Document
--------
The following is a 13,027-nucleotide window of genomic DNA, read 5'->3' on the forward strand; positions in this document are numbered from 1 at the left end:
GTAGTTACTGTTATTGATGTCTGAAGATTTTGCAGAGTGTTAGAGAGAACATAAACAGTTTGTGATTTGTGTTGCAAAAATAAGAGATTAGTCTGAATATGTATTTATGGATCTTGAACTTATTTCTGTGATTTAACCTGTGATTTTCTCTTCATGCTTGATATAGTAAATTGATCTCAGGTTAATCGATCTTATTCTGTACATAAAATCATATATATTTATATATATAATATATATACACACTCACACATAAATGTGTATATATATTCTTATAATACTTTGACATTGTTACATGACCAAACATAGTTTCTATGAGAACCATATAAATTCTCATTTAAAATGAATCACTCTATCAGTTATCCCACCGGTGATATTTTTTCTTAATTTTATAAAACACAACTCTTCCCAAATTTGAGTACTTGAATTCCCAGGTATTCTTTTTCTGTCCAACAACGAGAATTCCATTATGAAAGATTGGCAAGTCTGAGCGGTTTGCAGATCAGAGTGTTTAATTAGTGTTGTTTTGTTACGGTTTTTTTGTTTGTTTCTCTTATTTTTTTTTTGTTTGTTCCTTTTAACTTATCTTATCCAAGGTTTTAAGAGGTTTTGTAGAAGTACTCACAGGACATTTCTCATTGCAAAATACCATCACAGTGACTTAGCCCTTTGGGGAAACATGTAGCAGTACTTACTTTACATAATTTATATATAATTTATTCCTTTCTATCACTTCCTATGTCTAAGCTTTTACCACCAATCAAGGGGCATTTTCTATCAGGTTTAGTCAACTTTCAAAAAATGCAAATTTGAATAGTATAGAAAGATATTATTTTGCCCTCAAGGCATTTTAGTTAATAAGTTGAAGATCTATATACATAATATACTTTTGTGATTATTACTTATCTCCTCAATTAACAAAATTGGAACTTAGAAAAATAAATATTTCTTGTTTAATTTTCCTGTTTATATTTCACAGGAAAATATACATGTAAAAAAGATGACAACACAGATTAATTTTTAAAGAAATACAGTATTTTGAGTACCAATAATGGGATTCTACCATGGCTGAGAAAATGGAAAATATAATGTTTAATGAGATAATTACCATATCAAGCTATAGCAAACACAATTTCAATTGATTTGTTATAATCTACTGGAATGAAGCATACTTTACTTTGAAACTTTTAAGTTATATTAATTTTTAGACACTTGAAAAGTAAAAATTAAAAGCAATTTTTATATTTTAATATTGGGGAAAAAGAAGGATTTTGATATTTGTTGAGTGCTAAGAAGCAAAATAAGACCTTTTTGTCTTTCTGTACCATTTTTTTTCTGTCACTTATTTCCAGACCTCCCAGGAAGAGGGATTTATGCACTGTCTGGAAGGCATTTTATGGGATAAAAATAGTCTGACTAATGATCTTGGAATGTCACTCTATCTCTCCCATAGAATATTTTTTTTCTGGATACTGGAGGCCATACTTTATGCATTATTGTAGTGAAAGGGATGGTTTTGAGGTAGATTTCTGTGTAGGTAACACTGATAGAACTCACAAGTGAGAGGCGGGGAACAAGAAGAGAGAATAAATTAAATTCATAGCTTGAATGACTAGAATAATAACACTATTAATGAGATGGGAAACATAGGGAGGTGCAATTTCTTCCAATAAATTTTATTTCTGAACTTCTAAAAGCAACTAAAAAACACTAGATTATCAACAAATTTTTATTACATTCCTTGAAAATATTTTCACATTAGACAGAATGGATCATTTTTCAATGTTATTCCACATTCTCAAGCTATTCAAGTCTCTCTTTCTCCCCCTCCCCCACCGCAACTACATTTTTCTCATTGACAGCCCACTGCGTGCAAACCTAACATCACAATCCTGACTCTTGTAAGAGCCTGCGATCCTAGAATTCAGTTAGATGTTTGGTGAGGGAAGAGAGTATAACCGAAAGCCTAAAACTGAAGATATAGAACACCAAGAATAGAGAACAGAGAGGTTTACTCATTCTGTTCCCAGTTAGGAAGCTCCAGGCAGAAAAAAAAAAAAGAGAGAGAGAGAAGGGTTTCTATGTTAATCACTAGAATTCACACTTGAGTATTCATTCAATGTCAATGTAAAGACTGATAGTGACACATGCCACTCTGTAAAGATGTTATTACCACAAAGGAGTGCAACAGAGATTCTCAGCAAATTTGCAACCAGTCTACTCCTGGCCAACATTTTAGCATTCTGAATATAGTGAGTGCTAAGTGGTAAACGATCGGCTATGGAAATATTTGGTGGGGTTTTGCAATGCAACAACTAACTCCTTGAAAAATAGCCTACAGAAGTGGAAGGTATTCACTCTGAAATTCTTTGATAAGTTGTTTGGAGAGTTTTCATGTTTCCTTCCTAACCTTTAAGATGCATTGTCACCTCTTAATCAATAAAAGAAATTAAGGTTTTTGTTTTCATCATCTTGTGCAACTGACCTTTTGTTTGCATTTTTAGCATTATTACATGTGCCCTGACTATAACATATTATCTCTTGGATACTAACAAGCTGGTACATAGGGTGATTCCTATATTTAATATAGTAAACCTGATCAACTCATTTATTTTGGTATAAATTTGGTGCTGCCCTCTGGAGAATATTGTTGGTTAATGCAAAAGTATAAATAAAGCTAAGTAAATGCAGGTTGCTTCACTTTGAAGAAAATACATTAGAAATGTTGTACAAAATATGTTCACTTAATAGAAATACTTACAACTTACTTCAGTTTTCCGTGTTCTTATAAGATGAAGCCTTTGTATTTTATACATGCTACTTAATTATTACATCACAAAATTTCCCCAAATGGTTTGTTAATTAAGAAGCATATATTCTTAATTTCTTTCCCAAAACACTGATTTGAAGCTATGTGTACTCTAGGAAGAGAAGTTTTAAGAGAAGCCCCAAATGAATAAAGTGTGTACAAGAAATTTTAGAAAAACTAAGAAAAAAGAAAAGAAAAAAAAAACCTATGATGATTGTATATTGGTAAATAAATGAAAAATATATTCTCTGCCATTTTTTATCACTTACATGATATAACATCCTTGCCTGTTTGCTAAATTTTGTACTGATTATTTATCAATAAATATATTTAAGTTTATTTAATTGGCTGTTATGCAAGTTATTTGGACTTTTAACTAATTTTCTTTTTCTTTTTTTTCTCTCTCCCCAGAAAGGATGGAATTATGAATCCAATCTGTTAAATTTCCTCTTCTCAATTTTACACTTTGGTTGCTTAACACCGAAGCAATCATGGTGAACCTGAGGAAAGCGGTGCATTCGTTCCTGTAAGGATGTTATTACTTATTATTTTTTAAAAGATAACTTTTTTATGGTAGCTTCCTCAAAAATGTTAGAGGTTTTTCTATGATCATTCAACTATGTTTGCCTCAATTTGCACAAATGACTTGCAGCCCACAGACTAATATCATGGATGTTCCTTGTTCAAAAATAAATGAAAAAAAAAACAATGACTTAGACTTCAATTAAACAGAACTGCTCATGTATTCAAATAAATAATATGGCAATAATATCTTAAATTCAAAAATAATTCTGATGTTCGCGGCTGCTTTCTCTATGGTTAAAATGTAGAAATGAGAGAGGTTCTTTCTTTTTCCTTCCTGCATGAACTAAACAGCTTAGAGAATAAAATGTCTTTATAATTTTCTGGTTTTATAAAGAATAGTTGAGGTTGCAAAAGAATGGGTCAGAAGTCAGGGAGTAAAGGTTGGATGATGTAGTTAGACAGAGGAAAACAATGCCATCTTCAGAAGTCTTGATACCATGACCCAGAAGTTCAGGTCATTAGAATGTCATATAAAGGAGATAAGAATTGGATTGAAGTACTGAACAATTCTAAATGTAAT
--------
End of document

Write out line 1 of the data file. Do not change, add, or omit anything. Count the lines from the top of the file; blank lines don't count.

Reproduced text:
The following is a 13,027-nucleotide window of genomic DNA, read 5'->3' on the forward strand; positions in this document are numbered from 1 at the left end: